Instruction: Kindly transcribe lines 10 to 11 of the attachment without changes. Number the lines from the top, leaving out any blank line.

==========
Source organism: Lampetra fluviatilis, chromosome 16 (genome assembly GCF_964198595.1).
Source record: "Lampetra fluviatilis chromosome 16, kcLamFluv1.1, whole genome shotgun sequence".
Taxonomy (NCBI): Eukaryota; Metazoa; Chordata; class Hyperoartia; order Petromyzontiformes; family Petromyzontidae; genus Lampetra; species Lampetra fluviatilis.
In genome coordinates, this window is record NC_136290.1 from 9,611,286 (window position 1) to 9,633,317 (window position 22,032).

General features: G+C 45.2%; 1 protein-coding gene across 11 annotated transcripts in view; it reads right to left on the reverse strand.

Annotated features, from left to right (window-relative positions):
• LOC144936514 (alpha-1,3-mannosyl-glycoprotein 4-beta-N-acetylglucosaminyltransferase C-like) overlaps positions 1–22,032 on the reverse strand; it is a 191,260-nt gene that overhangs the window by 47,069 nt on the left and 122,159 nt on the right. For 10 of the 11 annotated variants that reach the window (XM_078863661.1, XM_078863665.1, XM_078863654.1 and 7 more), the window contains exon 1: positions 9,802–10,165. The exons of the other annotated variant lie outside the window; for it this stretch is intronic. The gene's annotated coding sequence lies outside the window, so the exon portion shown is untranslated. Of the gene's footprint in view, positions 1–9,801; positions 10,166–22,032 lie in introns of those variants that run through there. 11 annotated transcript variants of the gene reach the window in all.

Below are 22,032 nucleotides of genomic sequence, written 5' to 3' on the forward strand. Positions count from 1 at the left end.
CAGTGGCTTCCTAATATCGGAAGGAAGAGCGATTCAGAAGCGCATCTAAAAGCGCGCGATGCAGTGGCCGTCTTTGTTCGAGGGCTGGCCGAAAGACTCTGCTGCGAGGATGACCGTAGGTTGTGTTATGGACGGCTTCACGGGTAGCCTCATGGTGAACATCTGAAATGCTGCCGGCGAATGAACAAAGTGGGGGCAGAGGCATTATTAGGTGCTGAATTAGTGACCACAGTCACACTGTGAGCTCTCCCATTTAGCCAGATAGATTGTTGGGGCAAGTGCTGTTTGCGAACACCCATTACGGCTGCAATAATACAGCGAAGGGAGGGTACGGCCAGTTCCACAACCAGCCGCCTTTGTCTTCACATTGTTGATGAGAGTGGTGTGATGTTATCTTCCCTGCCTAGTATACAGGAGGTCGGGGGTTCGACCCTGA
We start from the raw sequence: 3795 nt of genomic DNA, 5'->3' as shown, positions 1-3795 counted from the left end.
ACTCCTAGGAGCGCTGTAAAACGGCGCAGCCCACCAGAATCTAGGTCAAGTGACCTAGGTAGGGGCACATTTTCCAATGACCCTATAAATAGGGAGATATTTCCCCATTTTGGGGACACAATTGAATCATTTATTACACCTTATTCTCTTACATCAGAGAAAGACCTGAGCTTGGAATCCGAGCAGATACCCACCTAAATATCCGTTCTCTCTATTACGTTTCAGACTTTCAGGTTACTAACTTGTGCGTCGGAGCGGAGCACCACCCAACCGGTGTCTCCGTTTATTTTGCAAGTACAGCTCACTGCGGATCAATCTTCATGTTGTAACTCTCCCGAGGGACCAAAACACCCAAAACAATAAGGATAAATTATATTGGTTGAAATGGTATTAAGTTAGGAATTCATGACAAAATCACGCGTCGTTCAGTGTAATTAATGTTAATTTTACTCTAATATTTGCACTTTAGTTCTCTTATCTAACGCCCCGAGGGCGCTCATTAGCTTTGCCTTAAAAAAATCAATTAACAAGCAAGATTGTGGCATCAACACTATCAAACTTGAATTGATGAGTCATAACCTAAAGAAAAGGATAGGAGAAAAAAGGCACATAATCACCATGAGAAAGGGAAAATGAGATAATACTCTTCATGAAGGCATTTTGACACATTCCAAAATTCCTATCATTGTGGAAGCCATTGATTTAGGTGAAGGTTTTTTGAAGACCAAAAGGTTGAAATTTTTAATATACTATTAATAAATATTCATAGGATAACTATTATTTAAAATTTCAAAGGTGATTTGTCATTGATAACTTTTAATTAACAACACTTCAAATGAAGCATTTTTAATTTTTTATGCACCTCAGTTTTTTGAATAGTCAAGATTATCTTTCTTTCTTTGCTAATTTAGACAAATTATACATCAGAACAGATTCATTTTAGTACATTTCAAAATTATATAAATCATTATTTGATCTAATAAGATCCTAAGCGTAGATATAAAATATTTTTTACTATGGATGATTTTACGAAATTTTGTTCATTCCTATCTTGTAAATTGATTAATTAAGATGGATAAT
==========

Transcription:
We start from the raw sequence: 3795 nt of genomic DNA, 5'->3' as shown, positions 1-3795 counted from the left end.
ACTCCTAGGAGCGCTGTAAAACGGCGCAGCCCACCAGAATCTAGGTCAAGTGACCTAGGTAGGGGCACATTTTCCAATGACCCTATAAATAGGGAGATATTTCCCCATTTTGGGGACACAATTGAATCATTTATTACACCTTATTCTCTTACATCAGAGAAAGACCTGAGCTTGGAATCCGAGCAGATACCCACCTAAATATCCGTTCTCTCTATTACGTTTCAGACTTTCAGGTTACTAACTTGTGCGTCGGAGCGGAGCACCACCCAACCGGTGTCTCCGTTTATTTTGCAAGTACAGCTCACTGCGGATCAATCTTCATGTTGTAACTCTCCCGAGGGACCAAAACACCCAAAACAATAAGGATAAATTATATTGGTTGAAATGGTATTAAGTTAGGAATTCATGACAAAATCACGCGTCGTTCAGTGTAATTAATGTTAATTTTACTCTAATATTTGCACTTTAGTTCTCTTATCTAACGCCCCGAGGGCGCTCATTAGCTTTGCCTTAAAAAAATCAATTAACAAGCAAGATTGTGGCATCAACACTATCAAACTTGAATTGATGAGTCATAACCTAAAGAAAAGGATAGGAGAAAAAAGGCACATAATCACCATGAGAAAGGGAAAATGAGATAATACTCTTCATGAAGGCATTTTGACACATTCCAAAATTCCTATCATTGTGGAAGCCATTGATTTAGGTGAAGGTTTTTTGAAGACCAAAAGGTTGAAATTTTTAATATACTATTAATAAATATTCATAGGATAACTATTATTTAAAATTTCAAAGGTGATTTGTCATTGATAACTTTTAATTAACAACACTTCAAATGAAGCATTTTTAATTTTTTATGCACCTCAGTTTTTTGAATAGTCAAGATTATCTTTCTTTCTTTGCTAATTTAGACAAATTATACATCAGAACAGATTCATTTTAGTACATTTCAAAATTATATAAATCATTATTTGATCTAATAAGATCCTAAGCGTAGATATAAAATATTTTTTACTATGGATGATTTTACGAAATTTTGTTCATTCCTATCTTGTAAATTGATTAATTAAGATGGATAAT